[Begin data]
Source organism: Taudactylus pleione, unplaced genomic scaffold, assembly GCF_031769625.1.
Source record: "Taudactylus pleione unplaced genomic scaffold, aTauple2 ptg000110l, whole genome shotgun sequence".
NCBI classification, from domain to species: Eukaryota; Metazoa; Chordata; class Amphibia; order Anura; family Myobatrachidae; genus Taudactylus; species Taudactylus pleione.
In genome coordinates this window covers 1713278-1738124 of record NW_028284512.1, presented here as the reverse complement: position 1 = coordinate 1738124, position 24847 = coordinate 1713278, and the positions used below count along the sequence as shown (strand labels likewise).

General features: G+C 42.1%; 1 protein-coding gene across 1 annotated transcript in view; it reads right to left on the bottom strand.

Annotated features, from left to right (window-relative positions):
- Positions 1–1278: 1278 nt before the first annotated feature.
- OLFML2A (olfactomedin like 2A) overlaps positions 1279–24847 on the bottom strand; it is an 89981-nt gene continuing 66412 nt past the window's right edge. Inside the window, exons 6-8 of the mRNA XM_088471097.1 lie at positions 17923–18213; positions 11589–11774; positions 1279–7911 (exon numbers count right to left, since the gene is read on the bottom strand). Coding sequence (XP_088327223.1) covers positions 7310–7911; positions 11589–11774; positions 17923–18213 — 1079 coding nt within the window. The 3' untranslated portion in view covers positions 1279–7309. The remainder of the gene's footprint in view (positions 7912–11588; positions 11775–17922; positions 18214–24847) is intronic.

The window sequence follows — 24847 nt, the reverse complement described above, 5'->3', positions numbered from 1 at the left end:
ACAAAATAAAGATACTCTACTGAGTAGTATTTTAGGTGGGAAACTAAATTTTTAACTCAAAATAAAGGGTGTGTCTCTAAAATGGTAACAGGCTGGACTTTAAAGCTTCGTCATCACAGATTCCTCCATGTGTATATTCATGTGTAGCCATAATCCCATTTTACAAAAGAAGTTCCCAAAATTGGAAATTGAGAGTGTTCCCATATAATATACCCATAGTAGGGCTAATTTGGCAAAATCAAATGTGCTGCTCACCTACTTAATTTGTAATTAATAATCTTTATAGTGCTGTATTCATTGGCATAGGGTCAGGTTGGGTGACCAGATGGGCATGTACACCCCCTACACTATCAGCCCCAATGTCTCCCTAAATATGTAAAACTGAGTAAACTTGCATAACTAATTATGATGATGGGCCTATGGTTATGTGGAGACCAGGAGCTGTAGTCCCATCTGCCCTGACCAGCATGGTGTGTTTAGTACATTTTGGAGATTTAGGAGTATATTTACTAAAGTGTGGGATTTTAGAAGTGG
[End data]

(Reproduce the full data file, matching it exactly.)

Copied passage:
Source organism: Taudactylus pleione, unplaced genomic scaffold, assembly GCF_031769625.1.
Source record: "Taudactylus pleione unplaced genomic scaffold, aTauple2 ptg000110l, whole genome shotgun sequence".
NCBI classification, from domain to species: Eukaryota; Metazoa; Chordata; class Amphibia; order Anura; family Myobatrachidae; genus Taudactylus; species Taudactylus pleione.
In genome coordinates this window covers 1713278-1738124 of record NW_028284512.1, presented here as the reverse complement: position 1 = coordinate 1738124, position 24847 = coordinate 1713278, and the positions used below count along the sequence as shown (strand labels likewise).

General features: G+C 42.1%; 1 protein-coding gene across 1 annotated transcript in view; it reads right to left on the bottom strand.

Annotated features, from left to right (window-relative positions):
- Positions 1–1278: 1278 nt before the first annotated feature.
- OLFML2A (olfactomedin like 2A) overlaps positions 1279–24847 on the bottom strand; it is an 89981-nt gene continuing 66412 nt past the window's right edge. Inside the window, exons 6-8 of the mRNA XM_088471097.1 lie at positions 17923–18213; positions 11589–11774; positions 1279–7911 (exon numbers count right to left, since the gene is read on the bottom strand). Coding sequence (XP_088327223.1) covers positions 7310–7911; positions 11589–11774; positions 17923–18213 — 1079 coding nt within the window. The 3' untranslated portion in view covers positions 1279–7309. The remainder of the gene's footprint in view (positions 7912–11588; positions 11775–17922; positions 18214–24847) is intronic.

The window sequence follows — 24847 nt, the reverse complement described above, 5'->3', positions numbered from 1 at the left end:
ACAAAATAAAGATACTCTACTGAGTAGTATTTTAGGTGGGAAACTAAATTTTTAACTCAAAATAAAGGGTGTGTCTCTAAAATGGTAACAGGCTGGACTTTAAAGCTTCGTCATCACAGATTCCTCCATGTGTATATTCATGTGTAGCCATAATCCCATTTTACAAAAGAAGTTCCCAAAATTGGAAATTGAGAGTGTTCCCATATAATATACCCATAGTAGGGCTAATTTGGCAAAATCAAATGTGCTGCTCACCTACTTAATTTGTAATTAATAATCTTTATAGTGCTGTATTCATTGGCATAGGGTCAGGTTGGGTGACCAGATGGGCATGTACACCCCCTACACTATCAGCCCCAATGTCTCCCTAAATATGTAAAACTGAGTAAACTTGCATAACTAATTATGATGATGGGCCTATGGTTATGTGGAGACCAGGAGCTGTAGTCCCATCTGCCCTGACCAGCATGGTGTGTTTAGTACATTTTGGAGATTTAGGAGTATATTTACTAAAGTGTGGGATTTTAGAAGTGG